Medical Parents of Australia and New Zealand Conference – 2018

Cite this article as:
Jasmine Antoine. Medical Parents of Australia and New Zealand Conference – 2018, Don't Forget the Bubbles, 2018. Available at:
https://doi.org/10.31440/DFTB.15231

The Medical Parents of Australia and New Zealand conference returned for round two over the weekend 3rd & 4th March, holding their event in Melbourne. MPANZ began as an idea on social media and has now expanded to a three-day event including workshops on resuscitation and career development.

Two new wellness resources

Cite this article as:
Tessa Davis. Two new wellness resources, Don't Forget the Bubbles, 2018. Available at:
https://doi.org/10.31440/DFTB.14888

Wellness and wellbeing are current hot topics. Yes, we know that systems need to be changed, and we are all working hard every day to bring about change. But in the meantime, as junior doctors, we still need to go to work every day.

The reality of dealing with life and death situations, the responsibility of decision-making, the shift work and lack of sleep, the inevitable errors, the time away from our families, can all lead to increased stress, anxiety, burnout, and depression.

It’s not a case of telling junior doctors that they have to toughen up, it’s about supporting ourselves to manage our work-life balance as well. That’s our individual responsibility.

And that’s why I was so pleased to see two fabulous, and different, resources launched this week.

First off the starting block was Australia, with WRapEM.org. WRaPEM was built by a team of Queensland-based Emergency Physicians with an interest in wellbeing.

WRapEM has a set of ten modules which are fully designed and collated so that you could run them in your department next week. Modules topics include communication, performance optimisation, reflection, and self-care. Each module has a comprehensive lesson plan consisting of pre-reading material, a guide for facilitators, a guide for learners, and some have slides already prepared, and quizzes for the end of the session. The modules allow user participation and can be adapted depending on how you would like to use them.

Example of the facilitator guide from the Communication Module

Next is You Got This, by a UK team of EM healthcare professionals in Bristol Children’s Emergency Department. This is a wellness website and blog specific to those working in Emergency Departments, which also contains links to a range of organisations that can offer support and advice when we need it. It has a promising wellness blog with some great posts to get their library started. And it has a department-specific wellness section which includes bespoke elements focused on support; activities (like an annual Wellness Week); innovations (things like positive incident reporting); resources (to share with your staff what the local wellbeing support is, social events in the department, wellbeing projects).

 

 

Both of these resources are excellent and they have something different to offer. Here at DFTB, we cannot wait to watch them grow and develop over the coming months, and I look forward to using them in my own department.

Beads of Courage

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Thom O'Neill. Beads of Courage, Don't Forget the Bubbles, 2018. Available at:
https://doi.org/10.31440/DFTB.14526

You know that feeling when something is completely and utterly good? Where there are no catches, no downsides; just pure unfiltered goodness. When you discover something that you believe couldn’t possibly get any better? Beads Of Courage – a simple yet beautiful programme to mark a child’s journey through illness – rouses that exact feeling.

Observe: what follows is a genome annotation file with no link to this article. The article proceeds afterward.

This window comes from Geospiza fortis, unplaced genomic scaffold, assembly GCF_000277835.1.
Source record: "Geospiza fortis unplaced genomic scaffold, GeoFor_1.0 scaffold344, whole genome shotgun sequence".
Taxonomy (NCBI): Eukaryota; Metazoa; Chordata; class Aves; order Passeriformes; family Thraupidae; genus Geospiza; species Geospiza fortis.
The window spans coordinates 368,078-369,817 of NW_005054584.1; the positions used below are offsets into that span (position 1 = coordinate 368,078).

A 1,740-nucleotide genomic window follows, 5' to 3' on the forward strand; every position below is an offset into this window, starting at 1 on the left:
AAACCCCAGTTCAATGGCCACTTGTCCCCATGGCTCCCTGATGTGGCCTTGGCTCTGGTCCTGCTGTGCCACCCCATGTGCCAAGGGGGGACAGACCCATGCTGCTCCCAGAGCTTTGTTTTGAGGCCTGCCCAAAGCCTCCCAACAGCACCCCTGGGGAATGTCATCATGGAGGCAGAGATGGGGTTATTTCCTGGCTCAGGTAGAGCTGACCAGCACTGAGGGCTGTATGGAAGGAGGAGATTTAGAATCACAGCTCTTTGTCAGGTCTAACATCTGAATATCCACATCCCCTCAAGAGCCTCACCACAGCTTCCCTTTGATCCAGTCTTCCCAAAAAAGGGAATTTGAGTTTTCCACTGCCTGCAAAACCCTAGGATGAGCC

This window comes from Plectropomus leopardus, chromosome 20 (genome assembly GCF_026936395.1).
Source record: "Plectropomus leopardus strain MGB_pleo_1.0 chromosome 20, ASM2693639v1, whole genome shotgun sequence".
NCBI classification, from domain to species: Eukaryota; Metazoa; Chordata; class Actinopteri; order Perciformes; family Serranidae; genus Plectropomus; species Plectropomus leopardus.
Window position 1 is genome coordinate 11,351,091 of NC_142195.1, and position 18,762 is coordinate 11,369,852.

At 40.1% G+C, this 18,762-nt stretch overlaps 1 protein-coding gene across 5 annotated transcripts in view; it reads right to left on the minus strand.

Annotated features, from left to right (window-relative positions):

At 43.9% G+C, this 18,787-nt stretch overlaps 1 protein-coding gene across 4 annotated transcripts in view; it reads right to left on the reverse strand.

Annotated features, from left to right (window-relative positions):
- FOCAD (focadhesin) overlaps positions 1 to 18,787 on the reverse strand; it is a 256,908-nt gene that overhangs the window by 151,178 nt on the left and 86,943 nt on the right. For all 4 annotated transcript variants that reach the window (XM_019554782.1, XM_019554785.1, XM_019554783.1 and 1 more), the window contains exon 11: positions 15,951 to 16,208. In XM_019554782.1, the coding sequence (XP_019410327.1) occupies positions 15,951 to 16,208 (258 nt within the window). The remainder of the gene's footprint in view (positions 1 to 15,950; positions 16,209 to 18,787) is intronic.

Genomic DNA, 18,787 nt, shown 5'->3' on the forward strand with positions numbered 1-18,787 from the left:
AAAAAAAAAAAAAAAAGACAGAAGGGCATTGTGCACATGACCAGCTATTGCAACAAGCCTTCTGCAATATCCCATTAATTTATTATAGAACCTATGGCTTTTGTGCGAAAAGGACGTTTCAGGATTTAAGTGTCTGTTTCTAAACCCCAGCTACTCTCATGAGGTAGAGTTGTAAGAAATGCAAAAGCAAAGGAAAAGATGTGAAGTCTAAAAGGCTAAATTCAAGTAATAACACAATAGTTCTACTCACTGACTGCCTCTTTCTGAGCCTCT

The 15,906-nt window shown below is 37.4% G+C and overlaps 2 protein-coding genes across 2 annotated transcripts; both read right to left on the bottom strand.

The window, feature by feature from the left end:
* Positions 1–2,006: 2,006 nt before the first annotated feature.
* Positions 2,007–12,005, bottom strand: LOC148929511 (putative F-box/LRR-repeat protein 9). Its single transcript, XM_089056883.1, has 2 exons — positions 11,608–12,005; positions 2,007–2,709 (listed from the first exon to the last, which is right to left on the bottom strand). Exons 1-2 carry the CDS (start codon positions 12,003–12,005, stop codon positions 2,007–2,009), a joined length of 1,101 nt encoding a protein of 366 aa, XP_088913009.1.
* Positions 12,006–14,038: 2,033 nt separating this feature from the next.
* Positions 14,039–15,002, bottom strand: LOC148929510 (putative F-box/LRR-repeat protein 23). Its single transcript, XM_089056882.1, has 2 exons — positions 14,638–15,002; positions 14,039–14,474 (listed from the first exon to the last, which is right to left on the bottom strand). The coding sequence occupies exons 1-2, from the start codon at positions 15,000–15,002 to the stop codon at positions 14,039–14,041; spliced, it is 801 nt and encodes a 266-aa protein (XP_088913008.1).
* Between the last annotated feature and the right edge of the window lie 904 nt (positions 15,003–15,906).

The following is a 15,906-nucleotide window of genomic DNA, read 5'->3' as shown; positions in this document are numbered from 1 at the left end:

Diana Egerton-Warbuton: Reducing alcohol related harm in adolescents at DFTB17

Cite this article as:
Team DFTB. Diana Egerton-Warbuton: Reducing alcohol related harm in adolescents at DFTB17, Don't Forget the Bubbles, 2017. Available at:
https://doi.org/10.31440/DFTB.13984

This talk was recorded live on the opening plenary session of day two at DFTB17 in Brisbane.

The Quagmire

Cite this article as:
Natalie Thurtle. The Quagmire, Don't Forget the Bubbles, 2017. Available at:
https://doi.org/10.31440/DFTB.13504

Our community is made up of health care folks that do hard things, go the extra mile, work on themselves and their knowledge so that patients get better outcomes. We’re not good all the time. We make mistakes, forget stuff, get grumpy or emotional, slide into tribal behaviour. But we’re working on it. So when someone comes along and shines a light on what’s happening outside our normal frame of practice, shows us patients that can’t get care, who are needlessly dying or suffering, it makes us uncomfortable. We want to do something.

Sometimes I get asked to be the person that turns on that torch, the person that makes everyone else uncomfortable, most recently at the excellent DFTB17. I try to do this with balance, to show another context, but also not to make people feel helpless or shocked. Sometimes I get it right, sometimes not. Without fail though, at least one person always asks me afterwards a variation of ‘What can I do?

Keeping little folk safe

Cite this article as:
Kristin Boyle. Keeping little folk safe, Don't Forget the Bubbles, 2017. Available at:
https://doi.org/10.31440/DFTB.13844

If my house were a workplace, it would be an emergency department. We operate 24-7, there are frequent tears and sometimes blood, and always a little too much to do in the allocated time. We have also recently experienced a surge in workload, which has arrived in the form of a soft cheeked, downy haired, sweet smelling, all around delightful baby boy. We jokingly refer to him as The Royal Baby, for he is indeed a teeny dictator, but a benevolent one who bestows smiles generously upon his subjects, and is happy to converse with one and all, albeit with a limited vocabulary.